"Child sexual abuse" may (or may not) involve psychological manipulation of the "child" by another, or other forms of subtle coercion ranging from emotional blackmail to bribes, and may (or may not) involve a willing child.

"Rape" of a person is generally considered to be an act involving violence (or the threat of violence) and to be a non-consensual act of forcible sex. But in the case of a "child" under the legal age of consent, "statutory rape" involves an often willing child, one who is simply presumed under the law to be unable to give valid consent.

The history of the term "child sexual abuse"

Until fairly recently in human history (until the late 17th or early 18th century) "child sexual abuse," as a concept, did not exist. Children older than about 8 or 10 years old were considered to be "little adults," and were endowed with the right to engage in whatever activities they wished with others (including sexual activities) irrespective of the age of the other partner. Children were considered to have agency -- they were presumed to have the right to independently make decisions as to the activities they engaged in.

The rape of children did exist, as did the rape of women, but these were addressed similarly under the law as being violent assaults, and were legally punished.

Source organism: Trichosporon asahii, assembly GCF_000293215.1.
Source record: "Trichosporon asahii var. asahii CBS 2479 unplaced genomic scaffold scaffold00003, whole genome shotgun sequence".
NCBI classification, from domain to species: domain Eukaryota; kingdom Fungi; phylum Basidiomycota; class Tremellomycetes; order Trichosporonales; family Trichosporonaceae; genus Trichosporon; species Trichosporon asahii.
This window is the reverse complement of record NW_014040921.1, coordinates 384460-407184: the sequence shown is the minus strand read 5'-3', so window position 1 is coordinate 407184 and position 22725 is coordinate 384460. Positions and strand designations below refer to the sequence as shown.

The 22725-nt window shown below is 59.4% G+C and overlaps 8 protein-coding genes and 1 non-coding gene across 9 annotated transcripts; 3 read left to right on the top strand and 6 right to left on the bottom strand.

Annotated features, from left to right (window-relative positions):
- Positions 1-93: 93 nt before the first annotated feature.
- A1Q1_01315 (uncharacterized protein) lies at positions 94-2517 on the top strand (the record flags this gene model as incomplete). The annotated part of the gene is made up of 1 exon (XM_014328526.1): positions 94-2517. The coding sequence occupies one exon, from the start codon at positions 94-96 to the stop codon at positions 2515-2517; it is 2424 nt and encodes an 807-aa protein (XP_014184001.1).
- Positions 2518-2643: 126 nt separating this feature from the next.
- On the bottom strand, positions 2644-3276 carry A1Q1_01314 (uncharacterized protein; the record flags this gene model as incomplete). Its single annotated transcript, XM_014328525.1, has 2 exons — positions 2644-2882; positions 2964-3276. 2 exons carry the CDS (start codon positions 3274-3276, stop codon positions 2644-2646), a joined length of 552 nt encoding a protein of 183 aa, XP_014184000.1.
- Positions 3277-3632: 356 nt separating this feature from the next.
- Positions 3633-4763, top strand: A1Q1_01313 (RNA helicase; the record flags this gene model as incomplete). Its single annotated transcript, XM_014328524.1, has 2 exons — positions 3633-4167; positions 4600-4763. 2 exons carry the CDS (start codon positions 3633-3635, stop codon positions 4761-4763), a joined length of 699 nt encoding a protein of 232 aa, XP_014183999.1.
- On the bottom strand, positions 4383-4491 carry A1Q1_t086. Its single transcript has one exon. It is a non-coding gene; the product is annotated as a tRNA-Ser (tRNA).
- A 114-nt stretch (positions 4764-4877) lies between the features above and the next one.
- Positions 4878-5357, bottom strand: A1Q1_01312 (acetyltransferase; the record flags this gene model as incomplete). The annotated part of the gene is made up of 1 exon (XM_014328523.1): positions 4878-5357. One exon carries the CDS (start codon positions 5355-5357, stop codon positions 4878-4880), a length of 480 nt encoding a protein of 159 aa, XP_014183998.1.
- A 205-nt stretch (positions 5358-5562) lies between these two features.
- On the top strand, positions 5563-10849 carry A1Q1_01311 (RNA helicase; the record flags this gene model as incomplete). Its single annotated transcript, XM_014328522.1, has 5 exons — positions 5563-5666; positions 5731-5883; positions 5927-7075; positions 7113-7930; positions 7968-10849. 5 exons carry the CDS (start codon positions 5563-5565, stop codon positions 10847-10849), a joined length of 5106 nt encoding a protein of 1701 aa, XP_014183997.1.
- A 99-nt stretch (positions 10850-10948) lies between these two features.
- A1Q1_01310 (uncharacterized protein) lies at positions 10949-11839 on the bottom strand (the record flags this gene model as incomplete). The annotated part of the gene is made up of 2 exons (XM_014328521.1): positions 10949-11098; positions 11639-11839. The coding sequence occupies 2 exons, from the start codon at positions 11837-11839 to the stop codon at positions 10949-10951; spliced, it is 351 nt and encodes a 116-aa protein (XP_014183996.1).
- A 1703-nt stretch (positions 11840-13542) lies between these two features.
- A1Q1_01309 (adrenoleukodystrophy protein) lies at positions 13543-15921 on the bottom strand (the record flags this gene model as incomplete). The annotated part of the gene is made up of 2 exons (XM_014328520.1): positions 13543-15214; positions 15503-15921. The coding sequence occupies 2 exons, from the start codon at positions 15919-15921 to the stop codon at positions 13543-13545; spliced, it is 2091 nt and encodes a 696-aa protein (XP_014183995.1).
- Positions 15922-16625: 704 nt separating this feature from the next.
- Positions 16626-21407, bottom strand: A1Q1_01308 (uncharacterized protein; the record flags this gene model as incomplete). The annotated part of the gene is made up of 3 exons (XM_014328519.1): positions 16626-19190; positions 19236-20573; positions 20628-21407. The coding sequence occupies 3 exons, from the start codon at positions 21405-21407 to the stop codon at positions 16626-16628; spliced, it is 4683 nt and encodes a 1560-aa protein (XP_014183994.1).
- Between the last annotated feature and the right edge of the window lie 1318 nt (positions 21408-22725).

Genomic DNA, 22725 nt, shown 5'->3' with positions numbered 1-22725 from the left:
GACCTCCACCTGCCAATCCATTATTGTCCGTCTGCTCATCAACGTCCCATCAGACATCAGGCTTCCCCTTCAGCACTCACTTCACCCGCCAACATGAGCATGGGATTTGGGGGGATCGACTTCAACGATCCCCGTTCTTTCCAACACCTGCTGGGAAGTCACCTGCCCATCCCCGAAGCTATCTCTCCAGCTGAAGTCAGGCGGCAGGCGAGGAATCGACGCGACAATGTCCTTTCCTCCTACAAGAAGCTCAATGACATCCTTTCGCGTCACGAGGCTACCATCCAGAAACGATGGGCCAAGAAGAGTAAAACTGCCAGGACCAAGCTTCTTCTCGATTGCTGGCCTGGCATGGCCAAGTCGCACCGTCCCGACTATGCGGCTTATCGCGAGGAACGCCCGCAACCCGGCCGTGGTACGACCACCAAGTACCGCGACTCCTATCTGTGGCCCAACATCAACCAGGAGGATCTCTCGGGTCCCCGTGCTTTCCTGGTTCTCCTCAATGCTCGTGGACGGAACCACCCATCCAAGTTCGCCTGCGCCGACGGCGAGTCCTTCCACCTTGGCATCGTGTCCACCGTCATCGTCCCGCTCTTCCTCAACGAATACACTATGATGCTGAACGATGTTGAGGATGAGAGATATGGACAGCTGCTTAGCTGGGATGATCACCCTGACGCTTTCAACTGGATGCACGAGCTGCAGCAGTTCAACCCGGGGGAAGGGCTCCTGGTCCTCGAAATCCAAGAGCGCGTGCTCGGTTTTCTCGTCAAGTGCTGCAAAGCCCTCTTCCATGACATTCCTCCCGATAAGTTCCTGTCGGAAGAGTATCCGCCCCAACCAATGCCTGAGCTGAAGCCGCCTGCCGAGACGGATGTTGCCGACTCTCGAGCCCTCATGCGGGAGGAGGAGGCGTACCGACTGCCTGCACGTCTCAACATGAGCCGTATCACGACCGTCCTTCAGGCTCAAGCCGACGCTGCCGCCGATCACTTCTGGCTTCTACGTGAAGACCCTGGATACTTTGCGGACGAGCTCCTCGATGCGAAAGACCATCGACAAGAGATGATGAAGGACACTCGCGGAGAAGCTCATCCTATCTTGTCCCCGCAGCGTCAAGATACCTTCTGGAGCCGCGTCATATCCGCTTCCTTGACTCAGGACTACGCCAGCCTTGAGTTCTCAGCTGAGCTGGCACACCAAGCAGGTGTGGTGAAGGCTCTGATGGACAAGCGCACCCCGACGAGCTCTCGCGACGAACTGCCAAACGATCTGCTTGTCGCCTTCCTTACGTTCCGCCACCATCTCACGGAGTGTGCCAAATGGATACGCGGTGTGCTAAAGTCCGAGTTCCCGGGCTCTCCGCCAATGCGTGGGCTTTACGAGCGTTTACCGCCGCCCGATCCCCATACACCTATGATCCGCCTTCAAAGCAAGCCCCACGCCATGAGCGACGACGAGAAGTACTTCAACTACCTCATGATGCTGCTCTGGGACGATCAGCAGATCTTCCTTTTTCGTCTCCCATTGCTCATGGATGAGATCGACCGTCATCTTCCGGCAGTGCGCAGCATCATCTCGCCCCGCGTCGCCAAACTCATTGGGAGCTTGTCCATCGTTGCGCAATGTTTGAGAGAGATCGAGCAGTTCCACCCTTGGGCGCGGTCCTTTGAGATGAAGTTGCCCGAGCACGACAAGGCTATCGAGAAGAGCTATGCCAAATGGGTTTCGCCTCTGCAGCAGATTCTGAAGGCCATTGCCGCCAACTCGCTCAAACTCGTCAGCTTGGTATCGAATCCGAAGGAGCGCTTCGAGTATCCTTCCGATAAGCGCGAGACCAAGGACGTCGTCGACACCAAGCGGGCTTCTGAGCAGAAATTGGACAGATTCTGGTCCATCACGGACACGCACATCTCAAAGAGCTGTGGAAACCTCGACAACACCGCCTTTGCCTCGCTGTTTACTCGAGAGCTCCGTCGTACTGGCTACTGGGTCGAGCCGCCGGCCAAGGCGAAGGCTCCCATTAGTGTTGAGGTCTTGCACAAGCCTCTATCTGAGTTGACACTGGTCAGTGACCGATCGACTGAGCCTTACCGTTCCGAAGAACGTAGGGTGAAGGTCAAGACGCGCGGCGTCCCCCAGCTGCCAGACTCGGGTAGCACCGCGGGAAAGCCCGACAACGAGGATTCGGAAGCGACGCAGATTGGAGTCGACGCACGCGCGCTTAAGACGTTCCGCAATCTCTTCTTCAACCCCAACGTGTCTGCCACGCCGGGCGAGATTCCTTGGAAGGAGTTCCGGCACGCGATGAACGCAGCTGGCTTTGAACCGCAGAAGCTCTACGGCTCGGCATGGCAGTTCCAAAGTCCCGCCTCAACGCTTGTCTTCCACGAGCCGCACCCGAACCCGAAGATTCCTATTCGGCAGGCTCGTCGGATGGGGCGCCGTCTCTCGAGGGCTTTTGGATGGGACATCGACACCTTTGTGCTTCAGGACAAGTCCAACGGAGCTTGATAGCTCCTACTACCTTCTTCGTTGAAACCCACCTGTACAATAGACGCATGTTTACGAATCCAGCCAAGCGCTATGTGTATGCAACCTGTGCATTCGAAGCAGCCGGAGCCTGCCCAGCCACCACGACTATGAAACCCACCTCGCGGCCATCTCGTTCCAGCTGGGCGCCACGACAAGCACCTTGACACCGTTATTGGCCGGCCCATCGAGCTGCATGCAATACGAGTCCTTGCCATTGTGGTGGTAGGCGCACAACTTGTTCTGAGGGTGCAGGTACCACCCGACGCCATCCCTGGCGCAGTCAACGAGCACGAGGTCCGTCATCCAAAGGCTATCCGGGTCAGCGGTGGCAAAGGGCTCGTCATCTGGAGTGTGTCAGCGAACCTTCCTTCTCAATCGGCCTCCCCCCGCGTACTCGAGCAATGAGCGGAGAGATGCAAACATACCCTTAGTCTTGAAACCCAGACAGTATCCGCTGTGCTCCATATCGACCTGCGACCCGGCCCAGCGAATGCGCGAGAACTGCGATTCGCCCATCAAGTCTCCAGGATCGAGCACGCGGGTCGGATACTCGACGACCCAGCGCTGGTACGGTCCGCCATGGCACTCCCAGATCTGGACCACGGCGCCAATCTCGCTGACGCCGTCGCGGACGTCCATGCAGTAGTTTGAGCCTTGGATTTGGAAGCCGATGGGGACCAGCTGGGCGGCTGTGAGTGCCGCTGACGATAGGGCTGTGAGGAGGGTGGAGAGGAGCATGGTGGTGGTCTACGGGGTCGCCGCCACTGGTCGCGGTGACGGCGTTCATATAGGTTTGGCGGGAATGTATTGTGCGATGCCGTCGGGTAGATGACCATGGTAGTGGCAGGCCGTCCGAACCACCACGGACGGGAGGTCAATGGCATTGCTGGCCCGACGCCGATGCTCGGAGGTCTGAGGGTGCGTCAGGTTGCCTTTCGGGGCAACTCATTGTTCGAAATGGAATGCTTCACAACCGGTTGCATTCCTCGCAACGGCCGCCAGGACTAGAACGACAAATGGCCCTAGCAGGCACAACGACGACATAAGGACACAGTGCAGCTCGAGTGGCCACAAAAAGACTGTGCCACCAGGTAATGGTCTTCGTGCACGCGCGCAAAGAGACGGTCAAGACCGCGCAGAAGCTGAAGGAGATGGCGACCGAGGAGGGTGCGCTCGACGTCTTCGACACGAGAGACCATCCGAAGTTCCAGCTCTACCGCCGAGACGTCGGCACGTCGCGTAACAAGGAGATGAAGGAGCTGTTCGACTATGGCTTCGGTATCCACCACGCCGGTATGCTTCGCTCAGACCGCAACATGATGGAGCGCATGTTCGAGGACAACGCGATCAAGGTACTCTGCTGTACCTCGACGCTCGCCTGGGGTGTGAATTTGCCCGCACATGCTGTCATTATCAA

A legal term synonymous with "child sexual abuse" is child molestation. "Child molestation" may involve strangers or casual acquaintenances, but more typically it occurs within the immediate family household. The term is also commonly confounded with the terms physical abuse and emotional abuse.

Current Usage

Currently, the term "child sexual abuse" is usually applied to any sexual activity which a child engages in with any other person, though sexologists distinguish a normal child's "sex play" involving other children from "child sexual abuse", though this distinction is becoming more blurred as children are now often considered to be "sexual predators" who abuse other children sexually.